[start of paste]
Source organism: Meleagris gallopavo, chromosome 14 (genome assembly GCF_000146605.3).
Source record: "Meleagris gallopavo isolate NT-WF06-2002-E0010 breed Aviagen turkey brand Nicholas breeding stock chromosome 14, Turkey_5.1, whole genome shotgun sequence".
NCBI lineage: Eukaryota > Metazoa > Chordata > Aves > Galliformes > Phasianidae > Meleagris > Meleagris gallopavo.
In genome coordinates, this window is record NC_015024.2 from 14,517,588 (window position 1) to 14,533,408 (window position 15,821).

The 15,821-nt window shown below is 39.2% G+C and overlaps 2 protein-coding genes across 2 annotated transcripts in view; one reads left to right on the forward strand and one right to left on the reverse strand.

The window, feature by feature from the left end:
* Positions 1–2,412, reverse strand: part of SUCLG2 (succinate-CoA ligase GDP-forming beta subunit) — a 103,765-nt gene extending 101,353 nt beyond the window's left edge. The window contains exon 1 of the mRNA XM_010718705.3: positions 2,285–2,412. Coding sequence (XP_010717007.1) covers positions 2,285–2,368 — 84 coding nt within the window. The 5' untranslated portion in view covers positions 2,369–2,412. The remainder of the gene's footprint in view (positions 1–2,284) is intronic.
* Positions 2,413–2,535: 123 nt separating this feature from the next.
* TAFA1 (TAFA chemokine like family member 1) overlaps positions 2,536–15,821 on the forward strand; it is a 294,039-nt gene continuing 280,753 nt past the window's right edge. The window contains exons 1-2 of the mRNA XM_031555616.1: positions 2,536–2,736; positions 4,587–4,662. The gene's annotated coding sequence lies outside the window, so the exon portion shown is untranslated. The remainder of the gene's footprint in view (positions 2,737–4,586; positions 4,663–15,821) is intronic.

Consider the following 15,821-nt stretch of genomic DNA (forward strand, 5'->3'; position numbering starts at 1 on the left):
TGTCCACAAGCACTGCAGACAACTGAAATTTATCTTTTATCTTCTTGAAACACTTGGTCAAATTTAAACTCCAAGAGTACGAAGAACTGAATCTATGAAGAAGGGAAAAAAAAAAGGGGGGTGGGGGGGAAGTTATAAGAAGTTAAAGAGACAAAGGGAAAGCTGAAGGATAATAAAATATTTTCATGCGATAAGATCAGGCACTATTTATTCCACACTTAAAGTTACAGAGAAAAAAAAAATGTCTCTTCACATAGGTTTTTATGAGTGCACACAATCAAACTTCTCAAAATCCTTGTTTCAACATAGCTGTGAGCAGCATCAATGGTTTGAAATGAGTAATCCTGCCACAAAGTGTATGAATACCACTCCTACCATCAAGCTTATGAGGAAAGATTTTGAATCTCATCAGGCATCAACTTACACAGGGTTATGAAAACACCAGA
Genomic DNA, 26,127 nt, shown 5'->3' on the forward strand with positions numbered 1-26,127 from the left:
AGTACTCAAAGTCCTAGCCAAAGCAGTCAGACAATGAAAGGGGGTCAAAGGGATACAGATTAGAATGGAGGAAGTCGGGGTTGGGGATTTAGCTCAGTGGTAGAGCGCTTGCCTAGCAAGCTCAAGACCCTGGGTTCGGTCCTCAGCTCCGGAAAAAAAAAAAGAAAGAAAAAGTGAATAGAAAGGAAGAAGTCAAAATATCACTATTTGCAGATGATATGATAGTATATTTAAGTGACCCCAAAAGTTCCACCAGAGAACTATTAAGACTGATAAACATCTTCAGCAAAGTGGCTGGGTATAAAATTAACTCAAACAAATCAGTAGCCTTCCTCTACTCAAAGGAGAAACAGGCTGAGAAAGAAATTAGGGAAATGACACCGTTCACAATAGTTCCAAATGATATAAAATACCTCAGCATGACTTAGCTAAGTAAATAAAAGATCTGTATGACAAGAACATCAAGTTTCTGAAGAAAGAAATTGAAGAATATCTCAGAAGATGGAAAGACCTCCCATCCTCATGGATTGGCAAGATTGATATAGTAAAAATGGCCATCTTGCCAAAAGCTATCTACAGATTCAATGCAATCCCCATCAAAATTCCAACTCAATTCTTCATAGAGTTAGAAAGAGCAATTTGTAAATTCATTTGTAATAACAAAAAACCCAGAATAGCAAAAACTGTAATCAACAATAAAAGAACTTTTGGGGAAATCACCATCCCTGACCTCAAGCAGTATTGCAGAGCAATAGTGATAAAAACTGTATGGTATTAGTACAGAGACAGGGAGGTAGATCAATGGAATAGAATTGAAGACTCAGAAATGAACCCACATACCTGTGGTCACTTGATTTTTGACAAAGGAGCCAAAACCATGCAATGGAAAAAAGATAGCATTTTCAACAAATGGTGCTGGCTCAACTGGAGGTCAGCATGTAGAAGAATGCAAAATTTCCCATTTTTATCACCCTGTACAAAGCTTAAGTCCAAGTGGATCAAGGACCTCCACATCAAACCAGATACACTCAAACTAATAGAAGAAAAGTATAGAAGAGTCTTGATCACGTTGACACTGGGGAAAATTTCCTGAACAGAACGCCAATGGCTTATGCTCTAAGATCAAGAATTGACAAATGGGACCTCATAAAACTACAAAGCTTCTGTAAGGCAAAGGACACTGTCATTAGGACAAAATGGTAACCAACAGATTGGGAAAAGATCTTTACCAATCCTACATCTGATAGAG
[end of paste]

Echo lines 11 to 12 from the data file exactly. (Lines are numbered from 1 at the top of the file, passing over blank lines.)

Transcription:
TGTCCACAAGCACTGCAGACAACTGAAATTTATCTTTTATCTTCTTGAAACACTTGGTCAAATTTAAACTCCAAGAGTACGAAGAACTGAATCTATGAAGAAGGGAAAAAAAAAAGGGGGGTGGGGGGGAAGTTATAAGAAGTTAAAGAGACAAAGGGAAAGCTGAAGGATAATAAAATATTTTCATGCGATAAGATCAGGCACTATTTATTCCACACTTAAAGTTACAGAGAAAAAAAAAATGTCTCTTCACATAGGTTTTTATGAGTGCACACAATCAAACTTCTCAAAATCCTTGTTTCAACATAGCTGTGAGCAGCATCAATGGTTTGAAATGAGTAATCCTGCCACAAAGTGTATGAATACCACTCCTACCATCAAGCTTATGAGGAAAGATTTTGAATCTCATCAGGCATCAACTTACACAGGGTTATGAAAACACCAGA
Genomic DNA, 26,127 nt, shown 5'->3' on the forward strand with positions numbered 1-26,127 from the left: